Everybody knows that they would like to unload Milan Lucic but it would take a whole bag of sugar to sweeten the pot enough to make it happen with anyone and I certainly don’t think that the Habs are a good match. Ryan Spooner is a project with some upside, Brandon Manning is a dime a dozen and Zack Kassian… well, been there, done that.

Kris Russell is an interesting candidate however. No, he’s not a “sexy choice” and no, he’s not a permanent solution. When I made the suggestion on Twitter, some were adamant against him but I have a feeling that few of those people have watched him play enough to make a valid judgment. You see, my girlfriend is an Oilers’ fan (we won’t hold that against her) and I got to watch them often this season. Here’s my take on Russell TODAY…

Kris Russell

Kris Russell is a mobile, puck-moving and shot blocking veteran defenseman. He plays with confidence with the puck and he also owns enough offensive acumen to play on the power play and moves the puck with aplomb. He has great wheels. A lack of size (5-10, 170 lbs) can occasionally hinder his ability to defend bigger forwards but he usually positions himself well and has a good stick. He is no all-star (nor is he getting paid like one) so he will be prone to mental lapses from time to time. He is currently fourth in the entire NHL in blocked shots with 107 and that, with 10 fewer games played than most of his competitors.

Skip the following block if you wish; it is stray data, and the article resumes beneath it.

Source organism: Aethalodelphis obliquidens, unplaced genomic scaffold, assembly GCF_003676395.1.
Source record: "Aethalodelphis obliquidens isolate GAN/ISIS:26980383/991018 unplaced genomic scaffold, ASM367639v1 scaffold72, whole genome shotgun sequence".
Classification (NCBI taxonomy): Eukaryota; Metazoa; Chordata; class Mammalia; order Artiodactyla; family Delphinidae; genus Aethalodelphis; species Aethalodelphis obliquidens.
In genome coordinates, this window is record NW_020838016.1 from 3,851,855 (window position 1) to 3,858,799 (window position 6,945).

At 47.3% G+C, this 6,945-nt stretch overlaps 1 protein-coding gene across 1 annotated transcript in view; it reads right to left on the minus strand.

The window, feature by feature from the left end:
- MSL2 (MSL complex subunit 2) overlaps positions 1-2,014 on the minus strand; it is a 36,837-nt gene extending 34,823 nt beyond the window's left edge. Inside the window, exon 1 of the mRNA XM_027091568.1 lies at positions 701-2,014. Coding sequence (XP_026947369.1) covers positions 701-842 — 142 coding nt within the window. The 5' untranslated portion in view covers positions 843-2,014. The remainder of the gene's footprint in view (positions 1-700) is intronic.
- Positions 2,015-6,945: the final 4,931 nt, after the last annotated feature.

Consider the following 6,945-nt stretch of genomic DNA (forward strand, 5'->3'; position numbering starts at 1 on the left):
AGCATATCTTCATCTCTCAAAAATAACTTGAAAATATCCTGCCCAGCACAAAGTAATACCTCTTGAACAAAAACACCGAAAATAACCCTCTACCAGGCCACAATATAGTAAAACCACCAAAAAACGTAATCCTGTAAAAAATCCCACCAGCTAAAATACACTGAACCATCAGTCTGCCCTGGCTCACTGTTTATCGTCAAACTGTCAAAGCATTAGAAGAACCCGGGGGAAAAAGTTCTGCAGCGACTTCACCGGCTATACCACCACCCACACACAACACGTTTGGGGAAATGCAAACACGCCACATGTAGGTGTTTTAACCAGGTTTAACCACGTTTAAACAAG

What I do know however is that at this point in time, Russell is an improvement over Mike Reilly, Jordie Benn, David Schlemko, Karl Alzner, Xavier Ouellet and arguably Mete too. While he’s not the sexy choice, a Canadiens’ defense with Russell is superior (and deeper) than it is today without him. Period. So at the right price, he would help the Habs. He is 31 years old, so he will be 33 at the end of his contract. By that time, Alexander Romanov will be ready to step in on the Canadiens’ blue line. The cap? The Canadiens don’t have any major contracts to renew during Russell’s term. It’s a none-issue.

The deal: I think that something along the lines of Charles Hudon would get it done, give or take on one side or the other. The question: are the Canadiens a better team with Russell or Hudon? Asking the question is answering it.

Granted, there are other options. But what I’m offering here is one that seems to be a good stop-gap at a very low cost. Go Habs Go!